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Seattle Paper Moves From Print to Pixels

  • Bellamy Pailthorp

Seattle, Washington, was one of the last U.S. cities to have two competing dailies, but as of this week, it is no longer a two-newspaper town. The Hearst Corporation ceased printing the Seattle Post-Intelligencer on Tuesday, ending a 146-year run. Like many dailies across the country, the P-I, as it's known, has seen advertising revenue fall in recent years, sustaining million-dollar losses for the better part of a decade.

Before a packed newsroom, P-I publisher Roger Oglesby announced that the paper would become the nation's largest daily to shift to an all-digital news product. Only about 20 of the P-I's 170 news staffers would still have jobs. But in a video posted on the Web site, Oglesby said the paper's bloodline will live on online as

"It will continue and it will thrive and it will be a strong and vital voice in this city for years to come," he said, adding that those who still work at the P-I should remember that their success will stand on the foundation of all the work done by their predecessors in print.

Young reporter sees storytelling opportunities online

Those words resonated for 26-year-old Monica Guzman. She's one of the few P-I reporters who were offered and accepted jobs at the new online-only publication. She says it's a weird feeling: There's so much sadness about the loss of all those great reporters who built the P-I, and she feels it too.

But she's also excited about the possibilities of online news, explaining, "If a story's better told through video, tell it through video… If a story's better told through audio, tell it through audio… If a story's better told through text, if it's better told through a slideshow, a photo gallery."

She points out that an online story can reach any one of a reader's senses.

"Online can put all of those things together, and that's what makes it so exciting. It seems a great medium, as long as we can make the business work," she concludes with a laugh.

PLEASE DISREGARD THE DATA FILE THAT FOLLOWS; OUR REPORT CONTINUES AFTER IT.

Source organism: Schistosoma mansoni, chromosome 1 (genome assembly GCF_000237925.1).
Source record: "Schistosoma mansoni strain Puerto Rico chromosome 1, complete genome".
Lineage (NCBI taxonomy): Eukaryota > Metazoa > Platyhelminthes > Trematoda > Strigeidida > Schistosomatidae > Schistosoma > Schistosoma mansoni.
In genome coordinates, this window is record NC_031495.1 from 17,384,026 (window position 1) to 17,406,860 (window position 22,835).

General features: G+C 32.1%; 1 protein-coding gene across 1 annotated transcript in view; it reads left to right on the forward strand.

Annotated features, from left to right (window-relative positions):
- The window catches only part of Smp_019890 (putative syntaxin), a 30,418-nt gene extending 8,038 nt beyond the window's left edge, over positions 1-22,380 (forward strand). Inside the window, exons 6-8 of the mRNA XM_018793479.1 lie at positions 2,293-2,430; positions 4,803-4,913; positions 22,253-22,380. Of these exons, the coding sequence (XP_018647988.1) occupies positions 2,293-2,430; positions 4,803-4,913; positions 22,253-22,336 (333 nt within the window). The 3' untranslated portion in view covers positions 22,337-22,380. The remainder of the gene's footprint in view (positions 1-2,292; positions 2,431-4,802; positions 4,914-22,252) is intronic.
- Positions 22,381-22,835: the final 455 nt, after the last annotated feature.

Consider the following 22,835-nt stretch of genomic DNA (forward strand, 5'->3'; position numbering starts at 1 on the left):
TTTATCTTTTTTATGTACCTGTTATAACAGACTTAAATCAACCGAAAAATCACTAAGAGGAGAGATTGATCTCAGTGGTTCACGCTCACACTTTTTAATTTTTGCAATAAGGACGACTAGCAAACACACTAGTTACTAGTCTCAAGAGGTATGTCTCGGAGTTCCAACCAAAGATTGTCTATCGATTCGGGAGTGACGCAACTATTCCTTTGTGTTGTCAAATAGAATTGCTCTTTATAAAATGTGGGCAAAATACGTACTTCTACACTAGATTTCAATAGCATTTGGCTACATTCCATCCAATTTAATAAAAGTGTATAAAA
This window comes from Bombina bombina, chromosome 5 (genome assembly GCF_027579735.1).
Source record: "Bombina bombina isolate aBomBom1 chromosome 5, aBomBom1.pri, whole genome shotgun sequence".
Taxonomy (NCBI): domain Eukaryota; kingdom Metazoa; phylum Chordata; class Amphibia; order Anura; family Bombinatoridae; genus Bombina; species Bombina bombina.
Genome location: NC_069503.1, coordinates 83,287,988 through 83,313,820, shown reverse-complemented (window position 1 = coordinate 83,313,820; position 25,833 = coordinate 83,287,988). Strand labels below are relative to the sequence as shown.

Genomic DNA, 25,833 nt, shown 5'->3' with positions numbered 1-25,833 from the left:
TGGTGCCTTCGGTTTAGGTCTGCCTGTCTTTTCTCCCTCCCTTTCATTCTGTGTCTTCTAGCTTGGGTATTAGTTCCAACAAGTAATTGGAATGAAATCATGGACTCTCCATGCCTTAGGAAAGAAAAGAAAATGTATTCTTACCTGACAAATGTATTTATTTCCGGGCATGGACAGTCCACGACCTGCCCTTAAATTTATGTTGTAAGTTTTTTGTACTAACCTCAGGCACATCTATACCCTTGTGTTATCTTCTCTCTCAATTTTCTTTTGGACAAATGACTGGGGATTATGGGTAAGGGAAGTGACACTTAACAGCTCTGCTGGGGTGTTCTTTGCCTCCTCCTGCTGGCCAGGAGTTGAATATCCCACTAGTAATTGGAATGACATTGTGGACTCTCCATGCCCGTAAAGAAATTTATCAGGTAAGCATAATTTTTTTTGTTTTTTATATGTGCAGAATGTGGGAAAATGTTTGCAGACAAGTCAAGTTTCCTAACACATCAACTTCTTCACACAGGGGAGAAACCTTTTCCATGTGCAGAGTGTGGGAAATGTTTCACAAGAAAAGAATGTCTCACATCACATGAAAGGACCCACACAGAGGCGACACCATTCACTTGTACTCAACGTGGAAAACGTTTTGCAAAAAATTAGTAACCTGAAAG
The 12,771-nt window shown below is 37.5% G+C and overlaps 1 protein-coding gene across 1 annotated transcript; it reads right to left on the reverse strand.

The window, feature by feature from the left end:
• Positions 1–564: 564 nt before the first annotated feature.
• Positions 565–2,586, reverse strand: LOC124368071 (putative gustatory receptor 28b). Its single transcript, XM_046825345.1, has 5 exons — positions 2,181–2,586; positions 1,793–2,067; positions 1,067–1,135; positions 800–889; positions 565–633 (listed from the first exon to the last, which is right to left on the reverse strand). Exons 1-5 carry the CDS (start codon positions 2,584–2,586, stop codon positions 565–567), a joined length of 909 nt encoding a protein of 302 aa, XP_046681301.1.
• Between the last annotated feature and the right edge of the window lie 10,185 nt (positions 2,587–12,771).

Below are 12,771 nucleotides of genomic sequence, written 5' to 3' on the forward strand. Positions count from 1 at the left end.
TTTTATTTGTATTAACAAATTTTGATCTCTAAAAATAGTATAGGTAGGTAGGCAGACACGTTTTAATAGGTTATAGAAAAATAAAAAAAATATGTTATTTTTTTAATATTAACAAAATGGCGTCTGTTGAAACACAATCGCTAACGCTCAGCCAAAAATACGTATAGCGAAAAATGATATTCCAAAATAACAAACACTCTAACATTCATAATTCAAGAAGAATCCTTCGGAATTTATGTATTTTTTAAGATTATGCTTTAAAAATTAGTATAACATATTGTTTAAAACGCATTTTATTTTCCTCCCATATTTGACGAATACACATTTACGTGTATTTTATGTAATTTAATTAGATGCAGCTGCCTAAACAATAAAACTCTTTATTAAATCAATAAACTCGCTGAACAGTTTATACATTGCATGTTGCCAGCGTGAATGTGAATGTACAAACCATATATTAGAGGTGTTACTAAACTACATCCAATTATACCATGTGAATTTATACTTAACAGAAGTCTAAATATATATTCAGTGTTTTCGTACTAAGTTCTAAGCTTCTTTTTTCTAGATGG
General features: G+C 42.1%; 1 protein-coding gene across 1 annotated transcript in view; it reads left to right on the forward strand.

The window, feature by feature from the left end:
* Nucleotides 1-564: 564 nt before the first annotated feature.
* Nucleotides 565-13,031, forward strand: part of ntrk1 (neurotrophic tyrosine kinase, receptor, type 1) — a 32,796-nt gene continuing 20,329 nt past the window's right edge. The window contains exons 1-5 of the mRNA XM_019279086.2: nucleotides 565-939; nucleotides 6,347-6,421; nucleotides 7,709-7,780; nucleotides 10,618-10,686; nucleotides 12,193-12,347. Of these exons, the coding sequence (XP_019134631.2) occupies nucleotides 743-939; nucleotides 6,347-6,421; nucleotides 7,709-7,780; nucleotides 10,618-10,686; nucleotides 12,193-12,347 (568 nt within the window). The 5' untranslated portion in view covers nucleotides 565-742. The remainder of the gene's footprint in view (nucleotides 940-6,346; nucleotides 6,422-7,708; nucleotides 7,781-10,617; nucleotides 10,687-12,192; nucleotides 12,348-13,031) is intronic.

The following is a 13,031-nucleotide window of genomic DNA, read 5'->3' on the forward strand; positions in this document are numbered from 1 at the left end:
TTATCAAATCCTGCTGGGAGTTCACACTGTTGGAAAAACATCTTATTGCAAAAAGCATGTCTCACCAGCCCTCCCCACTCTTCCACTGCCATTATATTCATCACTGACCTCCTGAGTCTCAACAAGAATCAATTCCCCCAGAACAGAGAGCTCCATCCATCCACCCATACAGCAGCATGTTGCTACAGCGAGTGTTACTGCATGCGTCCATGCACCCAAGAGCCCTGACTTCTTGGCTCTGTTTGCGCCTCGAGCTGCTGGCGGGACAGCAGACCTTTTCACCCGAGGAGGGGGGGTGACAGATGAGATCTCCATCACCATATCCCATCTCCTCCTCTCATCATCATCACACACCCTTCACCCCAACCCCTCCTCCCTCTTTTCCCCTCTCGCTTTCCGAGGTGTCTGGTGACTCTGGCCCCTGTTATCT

Guzman has worked at the P-I only two years. She admits she's not typical. She only started subscribing to a print newspaper herself a couple of weeks ago. She says she gets most of her daily news through social media sites such as Facebook and Twitter.

"I'm one of those 'network readers.' They call them that, people who look to a network of acquaintances or friends, or short little updates with links to news."

News veterans mourn decline of 'true journalism'

And that's the kind of audience Hearst appears to be going for with its online-only venture. It is a community news site, fleshed out with reader blogs, commentary from civic leaders, lifestyle content from Hearst magazines and links to news posted by rival outlets. There's no place there for the vast majority of professional reporters, like Debra Carlton-Harrel, who worked at the P-I till now.

"We're not technophobes. We're just experienced. There's a big difference. You know, just because I'm not online all day and because I don't Twitter and titter and ditter, it doesn't mean I don't know what I'm doing," she says.

During her 28 years at the paper, she has covered more beats than she can count. She says what's being lost is true journalism, "the ability to draw connections and connect the dots between a whole lot of information that can only come from experience and layer it and write it fairly, without bias, intelligently and lay it out there for people to decide."

The Post-Intelligencer had earned a reputation for good writing and hard-hitting investigations. Carlton-Harrel is part of a group of P-I veterans that's talking about creating a new outlet for the kind of journalism they want to keep publishing in Seattle.

Her former boss, Managing Editor David McCumber, turned down an offer to join the skeleton crew at the Web site. He says they won't be able to do much of the kind of journalism that's hardest: investigations and narrative stories with lasting impact.

"I think that writers write, dancers dance, and investigative reporters investigate things. And what they do has a very tangible value to society," he says, adding that he believes new platforms for those sorts of stories will emerge, eventually.

Metro reporter Kristin Millares-Young says she still has several ongoing investigations of one of the area's biggest economic engines, the Port of Seattle. But she didn't get an offer from Hearst to work for the Web site.

"And because we received so little notice about when our last day will be, unfortunately, I don't think the P-I readers will be able to have them, but I hope to still put them out in the public arena, one way or the other."

One newspaper is still printing in Seattle: The Seattle Times, which previously shared business costs with the P-I in a joint-operating agreement. But like most of the nation's remaining newspapers, the Times has been losing money and facing a dramatic decline in advertising revenue. Some observers think it, too, will cease printing and go online-only by the end of this year.

In technology-savvy Seattle, all eyes are now on - which says it will spend the coming months trying out everything to see what works - and what turns a profit.